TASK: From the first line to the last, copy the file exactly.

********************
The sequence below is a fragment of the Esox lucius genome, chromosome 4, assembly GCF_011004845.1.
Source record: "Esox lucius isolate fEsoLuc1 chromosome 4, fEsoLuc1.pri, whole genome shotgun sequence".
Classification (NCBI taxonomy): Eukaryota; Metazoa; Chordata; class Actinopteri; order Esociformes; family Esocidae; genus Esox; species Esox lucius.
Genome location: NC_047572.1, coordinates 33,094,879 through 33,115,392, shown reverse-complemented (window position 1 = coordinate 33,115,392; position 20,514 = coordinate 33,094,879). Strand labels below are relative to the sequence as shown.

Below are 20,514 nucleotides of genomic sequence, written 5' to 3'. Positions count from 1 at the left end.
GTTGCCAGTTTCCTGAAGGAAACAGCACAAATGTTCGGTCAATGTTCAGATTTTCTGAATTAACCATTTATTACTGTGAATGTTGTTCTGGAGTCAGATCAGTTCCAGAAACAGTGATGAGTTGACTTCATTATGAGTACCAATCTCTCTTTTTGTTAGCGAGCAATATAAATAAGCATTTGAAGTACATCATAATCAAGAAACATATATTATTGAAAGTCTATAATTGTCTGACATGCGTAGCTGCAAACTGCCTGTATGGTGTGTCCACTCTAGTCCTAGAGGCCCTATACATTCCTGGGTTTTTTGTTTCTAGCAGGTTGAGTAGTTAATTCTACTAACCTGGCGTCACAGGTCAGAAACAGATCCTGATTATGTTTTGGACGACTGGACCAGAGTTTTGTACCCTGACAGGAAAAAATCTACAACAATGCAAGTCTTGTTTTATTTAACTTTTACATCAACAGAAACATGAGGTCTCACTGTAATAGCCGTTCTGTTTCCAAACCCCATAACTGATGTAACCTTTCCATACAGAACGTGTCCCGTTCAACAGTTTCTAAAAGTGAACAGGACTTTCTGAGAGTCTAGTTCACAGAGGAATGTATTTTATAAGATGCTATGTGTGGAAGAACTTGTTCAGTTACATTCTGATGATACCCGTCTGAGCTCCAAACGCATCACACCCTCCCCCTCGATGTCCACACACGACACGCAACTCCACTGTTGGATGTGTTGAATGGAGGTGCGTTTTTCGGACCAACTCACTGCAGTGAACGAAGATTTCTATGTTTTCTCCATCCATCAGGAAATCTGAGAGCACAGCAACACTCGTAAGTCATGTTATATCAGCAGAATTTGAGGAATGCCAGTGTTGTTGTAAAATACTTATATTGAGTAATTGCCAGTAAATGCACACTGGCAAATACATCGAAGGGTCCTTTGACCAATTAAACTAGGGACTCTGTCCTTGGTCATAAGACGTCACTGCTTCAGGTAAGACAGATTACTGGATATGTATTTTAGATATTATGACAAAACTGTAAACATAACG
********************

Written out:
The sequence below is a fragment of the Esox lucius genome, chromosome 4, assembly GCF_011004845.1.
Source record: "Esox lucius isolate fEsoLuc1 chromosome 4, fEsoLuc1.pri, whole genome shotgun sequence".
Classification (NCBI taxonomy): Eukaryota; Metazoa; Chordata; class Actinopteri; order Esociformes; family Esocidae; genus Esox; species Esox lucius.
Genome location: NC_047572.1, coordinates 33,094,879 through 33,115,392, shown reverse-complemented (window position 1 = coordinate 33,115,392; position 20,514 = coordinate 33,094,879). Strand labels below are relative to the sequence as shown.

Below are 20,514 nucleotides of genomic sequence, written 5' to 3'. Positions count from 1 at the left end.
GTTGCCAGTTTCCTGAAGGAAACAGCACAAATGTTCGGTCAATGTTCAGATTTTCTGAATTAACCATTTATTACTGTGAATGTTGTTCTGGAGTCAGATCAGTTCCAGAAACAGTGATGAGTTGACTTCATTATGAGTACCAATCTCTCTTTTTGTTAGCGAGCAATATAAATAAGCATTTGAAGTACATCATAATCAAGAAACATATATTATTGAAAGTCTATAATTGTCTGACATGCGTAGCTGCAAACTGCCTGTATGGTGTGTCCACTCTAGTCCTAGAGGCCCTATACATTCCTGGGTTTTTTGTTTCTAGCAGGTTGAGTAGTTAATTCTACTAACCTGGCGTCACAGGTCAGAAACAGATCCTGATTATGTTTTGGACGACTGGACCAGAGTTTTGTACCCTGACAGGAAAAAATCTACAACAATGCAAGTCTTGTTTTATTTAACTTTTACATCAACAGAAACATGAGGTCTCACTGTAATAGCCGTTCTGTTTCCAAACCCCATAACTGATGTAACCTTTCCATACAGAACGTGTCCCGTTCAACAGTTTCTAAAAGTGAACAGGACTTTCTGAGAGTCTAGTTCACAGAGGAATGTATTTTATAAGATGCTATGTGTGGAAGAACTTGTTCAGTTACATTCTGATGATACCCGTCTGAGCTCCAAACGCATCACACCCTCCCCCTCGATGTCCACACACGACACGCAACTCCACTGTTGGATGTGTTGAATGGAGGTGCGTTTTTCGGACCAACTCACTGCAGTGAACGAAGATTTCTATGTTTTCTCCATCCATCAGGAAATCTGAGAGCACAGCAACACTCGTAAGTCATGTTATATCAGCAGAATTTGAGGAATGCCAGTGTTGTTGTAAAATACTTATATTGAGTAATTGCCAGTAAATGCACACTGGCAAATACATCGAAGGGTCCTTTGACCAATTAAACTAGGGACTCTGTCCTTGGTCATAAGACGTCACTGCTTCAGGTAAGACAGATTACTGGATATGTATTTTAGATATTATGACAAAACTGTAAACATAACG